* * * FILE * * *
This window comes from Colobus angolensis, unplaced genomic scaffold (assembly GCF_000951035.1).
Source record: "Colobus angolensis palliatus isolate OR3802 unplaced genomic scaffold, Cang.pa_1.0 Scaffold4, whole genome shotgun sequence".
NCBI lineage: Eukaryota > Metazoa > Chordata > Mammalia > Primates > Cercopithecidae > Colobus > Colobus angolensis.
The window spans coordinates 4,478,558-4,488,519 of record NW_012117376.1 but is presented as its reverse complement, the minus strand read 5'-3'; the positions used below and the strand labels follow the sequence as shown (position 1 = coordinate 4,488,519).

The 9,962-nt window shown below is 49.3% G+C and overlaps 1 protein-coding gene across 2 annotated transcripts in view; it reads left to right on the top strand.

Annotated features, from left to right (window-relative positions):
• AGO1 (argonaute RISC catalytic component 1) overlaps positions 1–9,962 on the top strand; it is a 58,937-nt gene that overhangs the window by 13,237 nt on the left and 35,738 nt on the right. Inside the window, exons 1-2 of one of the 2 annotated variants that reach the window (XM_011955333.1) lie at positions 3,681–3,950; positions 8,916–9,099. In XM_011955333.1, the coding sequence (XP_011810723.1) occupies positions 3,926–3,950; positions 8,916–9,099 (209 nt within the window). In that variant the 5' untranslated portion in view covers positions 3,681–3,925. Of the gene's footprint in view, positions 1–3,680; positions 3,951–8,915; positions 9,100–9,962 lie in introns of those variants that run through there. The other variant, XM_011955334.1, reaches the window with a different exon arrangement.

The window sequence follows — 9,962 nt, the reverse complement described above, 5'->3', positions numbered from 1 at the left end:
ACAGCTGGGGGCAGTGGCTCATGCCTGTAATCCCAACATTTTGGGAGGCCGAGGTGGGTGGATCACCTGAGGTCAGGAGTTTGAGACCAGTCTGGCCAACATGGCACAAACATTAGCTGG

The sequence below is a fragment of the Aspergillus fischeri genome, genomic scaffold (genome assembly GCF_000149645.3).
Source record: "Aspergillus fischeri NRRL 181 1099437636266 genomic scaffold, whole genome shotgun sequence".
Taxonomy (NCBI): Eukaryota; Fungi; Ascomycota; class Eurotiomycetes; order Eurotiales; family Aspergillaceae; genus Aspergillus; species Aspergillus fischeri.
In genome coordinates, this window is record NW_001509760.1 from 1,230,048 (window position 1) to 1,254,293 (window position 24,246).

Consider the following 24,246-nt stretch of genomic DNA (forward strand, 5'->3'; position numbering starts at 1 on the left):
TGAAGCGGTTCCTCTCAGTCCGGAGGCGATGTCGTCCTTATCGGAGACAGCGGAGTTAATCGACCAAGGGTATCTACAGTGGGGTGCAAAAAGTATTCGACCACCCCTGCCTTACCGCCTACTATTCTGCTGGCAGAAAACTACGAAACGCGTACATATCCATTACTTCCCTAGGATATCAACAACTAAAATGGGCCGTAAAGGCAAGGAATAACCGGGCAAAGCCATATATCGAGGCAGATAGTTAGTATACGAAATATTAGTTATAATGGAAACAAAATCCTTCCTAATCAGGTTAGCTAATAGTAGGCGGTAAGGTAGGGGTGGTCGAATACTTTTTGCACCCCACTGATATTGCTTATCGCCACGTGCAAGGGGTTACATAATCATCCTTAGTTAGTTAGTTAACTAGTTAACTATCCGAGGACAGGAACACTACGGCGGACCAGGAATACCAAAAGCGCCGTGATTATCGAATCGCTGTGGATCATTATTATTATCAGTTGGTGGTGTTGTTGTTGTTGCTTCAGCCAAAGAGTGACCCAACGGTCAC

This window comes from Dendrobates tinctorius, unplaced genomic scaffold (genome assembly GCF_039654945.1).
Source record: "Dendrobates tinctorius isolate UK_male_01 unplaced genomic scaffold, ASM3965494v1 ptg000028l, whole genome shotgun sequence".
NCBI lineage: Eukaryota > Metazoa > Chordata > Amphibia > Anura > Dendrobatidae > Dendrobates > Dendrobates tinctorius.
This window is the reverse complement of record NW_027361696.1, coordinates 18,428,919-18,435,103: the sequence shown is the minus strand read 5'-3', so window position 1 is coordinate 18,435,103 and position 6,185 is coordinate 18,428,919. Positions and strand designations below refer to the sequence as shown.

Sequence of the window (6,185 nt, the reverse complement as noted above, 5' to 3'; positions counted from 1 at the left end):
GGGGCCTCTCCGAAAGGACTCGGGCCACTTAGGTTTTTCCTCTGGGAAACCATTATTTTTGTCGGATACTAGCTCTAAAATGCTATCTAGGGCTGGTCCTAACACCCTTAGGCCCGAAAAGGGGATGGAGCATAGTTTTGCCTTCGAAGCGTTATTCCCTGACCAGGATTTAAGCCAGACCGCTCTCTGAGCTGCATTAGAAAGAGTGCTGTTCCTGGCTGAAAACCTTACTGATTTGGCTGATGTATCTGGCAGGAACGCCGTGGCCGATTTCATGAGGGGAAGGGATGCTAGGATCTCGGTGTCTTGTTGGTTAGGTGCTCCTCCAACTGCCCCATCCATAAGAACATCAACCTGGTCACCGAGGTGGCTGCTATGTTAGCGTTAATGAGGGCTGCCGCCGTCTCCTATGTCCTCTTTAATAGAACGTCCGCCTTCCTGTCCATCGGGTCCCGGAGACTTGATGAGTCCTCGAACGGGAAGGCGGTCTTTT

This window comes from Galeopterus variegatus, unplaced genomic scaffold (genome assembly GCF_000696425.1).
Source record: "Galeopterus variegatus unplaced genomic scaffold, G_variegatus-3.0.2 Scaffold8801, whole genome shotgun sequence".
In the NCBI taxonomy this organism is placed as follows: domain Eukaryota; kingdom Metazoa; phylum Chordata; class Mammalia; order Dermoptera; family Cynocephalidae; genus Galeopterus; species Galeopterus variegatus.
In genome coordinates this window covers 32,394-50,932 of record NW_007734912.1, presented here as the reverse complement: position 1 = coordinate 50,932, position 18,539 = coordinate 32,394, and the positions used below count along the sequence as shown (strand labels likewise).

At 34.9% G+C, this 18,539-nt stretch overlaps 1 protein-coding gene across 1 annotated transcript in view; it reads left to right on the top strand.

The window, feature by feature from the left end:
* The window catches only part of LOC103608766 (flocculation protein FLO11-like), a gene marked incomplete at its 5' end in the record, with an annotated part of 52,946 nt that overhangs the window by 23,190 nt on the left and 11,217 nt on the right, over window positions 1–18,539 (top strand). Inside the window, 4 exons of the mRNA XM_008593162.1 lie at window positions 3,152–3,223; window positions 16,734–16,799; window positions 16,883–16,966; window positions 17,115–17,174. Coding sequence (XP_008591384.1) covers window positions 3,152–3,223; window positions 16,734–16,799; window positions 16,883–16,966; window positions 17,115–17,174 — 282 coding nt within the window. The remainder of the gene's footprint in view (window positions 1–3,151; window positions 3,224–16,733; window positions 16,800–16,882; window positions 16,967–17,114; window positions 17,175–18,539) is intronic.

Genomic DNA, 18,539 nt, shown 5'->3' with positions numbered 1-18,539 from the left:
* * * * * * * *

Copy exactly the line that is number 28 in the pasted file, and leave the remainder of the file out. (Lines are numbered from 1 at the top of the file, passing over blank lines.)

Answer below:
* The window catches only part of LOC103608766 (flocculation protein FLO11-like), a gene marked incomplete at its 5' end in the record, with an annotated part of 52,946 nt that overhangs the window by 23,190 nt on the left and 11,217 nt on the right, over window positions 1–18,539 (top strand). Inside the window, 4 exons of the mRNA XM_008593162.1 lie at window positions 3,152–3,223; window positions 16,734–16,799; window positions 16,883–16,966; window positions 17,115–17,174. Coding sequence (XP_008591384.1) covers window positions 3,152–3,223; window positions 16,734–16,799; window positions 16,883–16,966; window positions 17,115–17,174 — 282 coding nt within the window. The remainder of the gene's footprint in view (window positions 1–3,151; window positions 3,224–16,733; window positions 16,800–16,882; window positions 16,967–17,114; window positions 17,175–18,539) is intronic.